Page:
By Andie Burjek
Apr. 15, 2020
Social distancing is a significant way to stop the spread of COVID-19, but it’s not possible for many people. Due to the essential nature of some jobs, some employees must take public transportation to work and risk being exposed to people who could be sick. These employees could potentially be infected with COVID-19 at their workplace, whether they work in a health care setting, a grocery store or as a delivery person who cannot shelter in place.
Employers already have enough to consider regarding COVID-19 and how to protect their workers and their organization. Recent legislation like the Families First Coronavirus Response Act and the CARES act have introduced more legal responsibilities for employers. How COVID-19 is spread has meant that employers needed to quickly recondering sick leave and work from home policies. Meanwhile, the possibility of an employee getting COVID-19 at work is very real.
If an employee were to contract the coronavirus at the workplace, it’s possible that they could want to access workers’ compensation benefits, according to Edward Guldi, workers’ compensation attorney at The Perecman Firm, PLLC, a law firm in New York. Employees have sued for workers’ compensation during times of pandemics before, Guldi said.
The family of Wando Evans, who died of COVID-19, was one of the first to do this when they sued Walmart for workers’ compensation. According to the lawsuit filed in Illinois state court on April 7, the Walmart location south of Chicago where Evans worked was not properly cleaned, and employees were not given masks, gloves, antibacterial wipes or other protective equipment.
McDonald’s workers have also filed a federal complaint over COVID conditions, claiming the the restaurant is not doing enough to protect employees.
Courts have yet to respond to COVID-19-related cases, and it’s a situation employers should be prepared for. Mercer has provided some broad guidance on workers’ compensation claims.
Meanwhile, Guldi has provided advice as well. He practices New York law specifically, so his guidance isn’t universal to employers in other states. Still, his advice is a reminder that employers should educate themselves on state or local workers’ compensation laws and be aware of this overall trend.
In New York hourly and salaried workers are eligible for workers’ compensation but independent contractors are not, Guldi said. They can file for workers’ compensation in two different instances — accidents and occupational diseases.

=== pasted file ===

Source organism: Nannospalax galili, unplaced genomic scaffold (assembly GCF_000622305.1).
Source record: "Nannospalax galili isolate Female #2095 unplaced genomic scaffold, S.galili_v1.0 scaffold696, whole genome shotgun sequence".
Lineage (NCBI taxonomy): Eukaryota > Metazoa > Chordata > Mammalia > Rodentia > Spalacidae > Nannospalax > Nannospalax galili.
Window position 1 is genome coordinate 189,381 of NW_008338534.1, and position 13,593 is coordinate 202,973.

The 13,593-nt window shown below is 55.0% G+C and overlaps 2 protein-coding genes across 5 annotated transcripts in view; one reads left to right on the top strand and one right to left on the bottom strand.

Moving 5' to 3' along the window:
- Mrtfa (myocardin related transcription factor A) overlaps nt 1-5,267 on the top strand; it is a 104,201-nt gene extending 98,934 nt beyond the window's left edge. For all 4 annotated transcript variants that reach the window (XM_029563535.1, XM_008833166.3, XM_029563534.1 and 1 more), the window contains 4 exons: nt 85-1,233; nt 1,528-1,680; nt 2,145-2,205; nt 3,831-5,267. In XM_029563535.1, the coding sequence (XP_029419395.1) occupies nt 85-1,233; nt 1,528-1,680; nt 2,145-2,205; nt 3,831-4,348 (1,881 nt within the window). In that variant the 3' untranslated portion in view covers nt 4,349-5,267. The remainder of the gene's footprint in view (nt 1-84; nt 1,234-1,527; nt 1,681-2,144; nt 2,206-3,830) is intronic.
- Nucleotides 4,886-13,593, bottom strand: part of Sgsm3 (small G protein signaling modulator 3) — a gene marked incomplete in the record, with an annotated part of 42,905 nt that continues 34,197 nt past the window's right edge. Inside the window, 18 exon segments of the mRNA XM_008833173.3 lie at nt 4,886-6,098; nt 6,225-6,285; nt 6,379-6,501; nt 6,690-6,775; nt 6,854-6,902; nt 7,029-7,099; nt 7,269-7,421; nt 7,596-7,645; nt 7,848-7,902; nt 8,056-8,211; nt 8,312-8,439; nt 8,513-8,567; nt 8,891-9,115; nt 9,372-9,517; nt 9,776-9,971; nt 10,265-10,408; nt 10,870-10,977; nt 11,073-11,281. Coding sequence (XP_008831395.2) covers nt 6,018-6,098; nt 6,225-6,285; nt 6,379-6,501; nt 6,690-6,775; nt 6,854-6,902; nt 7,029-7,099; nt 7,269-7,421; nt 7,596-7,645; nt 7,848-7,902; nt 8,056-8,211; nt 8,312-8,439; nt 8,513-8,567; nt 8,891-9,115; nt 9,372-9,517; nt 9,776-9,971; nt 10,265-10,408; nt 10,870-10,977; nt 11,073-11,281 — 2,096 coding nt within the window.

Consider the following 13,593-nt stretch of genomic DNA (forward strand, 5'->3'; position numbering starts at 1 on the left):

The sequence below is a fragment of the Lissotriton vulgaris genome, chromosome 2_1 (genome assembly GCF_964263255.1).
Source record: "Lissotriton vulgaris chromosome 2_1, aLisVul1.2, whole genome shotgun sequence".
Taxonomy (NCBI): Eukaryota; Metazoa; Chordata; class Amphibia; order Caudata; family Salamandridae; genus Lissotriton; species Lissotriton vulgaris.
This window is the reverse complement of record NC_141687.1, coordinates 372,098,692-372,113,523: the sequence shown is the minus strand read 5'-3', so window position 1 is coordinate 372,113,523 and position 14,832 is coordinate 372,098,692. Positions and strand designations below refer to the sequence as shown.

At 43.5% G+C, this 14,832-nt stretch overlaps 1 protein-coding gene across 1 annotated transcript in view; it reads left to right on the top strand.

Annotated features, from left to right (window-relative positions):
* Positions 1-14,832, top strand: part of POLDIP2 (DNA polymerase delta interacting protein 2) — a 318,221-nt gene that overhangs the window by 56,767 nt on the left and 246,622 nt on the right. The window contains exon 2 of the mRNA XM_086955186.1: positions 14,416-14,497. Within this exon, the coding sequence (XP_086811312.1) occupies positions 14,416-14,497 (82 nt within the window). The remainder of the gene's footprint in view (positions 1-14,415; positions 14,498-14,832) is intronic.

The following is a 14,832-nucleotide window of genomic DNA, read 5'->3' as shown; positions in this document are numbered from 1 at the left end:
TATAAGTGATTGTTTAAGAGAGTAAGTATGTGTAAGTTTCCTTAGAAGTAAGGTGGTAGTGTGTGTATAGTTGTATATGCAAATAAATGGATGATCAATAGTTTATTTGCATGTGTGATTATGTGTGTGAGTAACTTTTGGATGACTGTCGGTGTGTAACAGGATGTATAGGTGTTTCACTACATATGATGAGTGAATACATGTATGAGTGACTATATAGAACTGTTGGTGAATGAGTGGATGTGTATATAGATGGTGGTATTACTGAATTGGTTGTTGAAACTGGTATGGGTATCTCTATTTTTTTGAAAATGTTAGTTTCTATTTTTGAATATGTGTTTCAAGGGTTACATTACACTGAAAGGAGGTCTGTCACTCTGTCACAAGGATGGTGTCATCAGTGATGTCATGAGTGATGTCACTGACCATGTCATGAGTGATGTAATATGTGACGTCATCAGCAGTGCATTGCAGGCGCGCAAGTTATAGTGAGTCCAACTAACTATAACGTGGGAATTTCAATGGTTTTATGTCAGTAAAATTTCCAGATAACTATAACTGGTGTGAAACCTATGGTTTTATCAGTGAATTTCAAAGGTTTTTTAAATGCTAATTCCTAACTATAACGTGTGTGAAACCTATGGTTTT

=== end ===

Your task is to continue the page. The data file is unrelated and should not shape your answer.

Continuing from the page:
Accidents are events that happen on one particular date in the course of one’s employment, and they’re universal to any employee. This includes incidences, for example, where an employee slips, falls and breaks a bone. Occupational diseases don’t require a specific incident, and they come about due to a hazard particular to the job or workplace — a secretary gets carpal tunnel syndrome or an asbestos remover gets a lung disease.
Guldi provided some historical context for how these cases have gone for claimants and employers in the past, through health crises such as tuberculosis in the mid-1900s and AIDS in the 1980s and 1990s.
Tuberculosis — an airborne bacterial disease that has some similarities to COVID-19 in that people can contract it by touching things that have been infected — brought about new rules in New York, Guldi said. He cited the 1949 case Lyden v. United Hosp. A lab technician started working at the hospital in the 1930s, and her job meant she was exposed to tuberculosis. She contracted it in 1949 after 11 years of working in the industry. In this case, it was determined that she was eligible for workers’ compensation, and the rule applied to doctors, nurses and others who work in health care.
Even considering this ruling, Guldi cited another case from 1948, Harman v. Republic Aviation Corp., in which an employee contracted tuberculosis from a co-worker and wanted workers’ compensation. The employee did not win the case, since he contracted tuberculosis because of a co-worker rather than specific hazards of the job.
A less claimant-friendly set of laws came about during the AIDS epidemic, Guldi said. In 1989, a certified nursing assistant was stuck by a needle and contracted AIDS. The courts did not rule in her favor and determined that she didn’t have a case for workers’ compensation, “as exposure to HIV via blood-contaminated objects was not a generally recognized risk of the occupation.”
Following the Sept. 11, 2001 terrorist attacks, many people sought out workers’ compensation when they got sick due to the impact of the attack, Guldi said. People became sick months and even years after the attack. Initially these claims were denied based on the fact that what happened was not a special hazard of people’s occupations, he said. However, after a significant amount of lobbying in New York, the legislature made a special workers’ compensation exception for workers impacted by 9/11.
Courts can create new standards for COVID-19 cases rather than follow past ones, Guldi said, but these historical cases provide context for how they choose to respond to employees who sue for workers’ compensation.
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